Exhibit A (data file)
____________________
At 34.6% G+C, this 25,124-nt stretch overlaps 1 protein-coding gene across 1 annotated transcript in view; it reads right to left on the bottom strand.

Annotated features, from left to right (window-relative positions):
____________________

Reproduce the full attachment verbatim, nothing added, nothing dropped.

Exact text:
At 34.6% G+C, this 25,124-nt stretch overlaps 1 protein-coding gene across 1 annotated transcript in view; it reads right to left on the bottom strand.

Annotated features, from left to right (window-relative positions):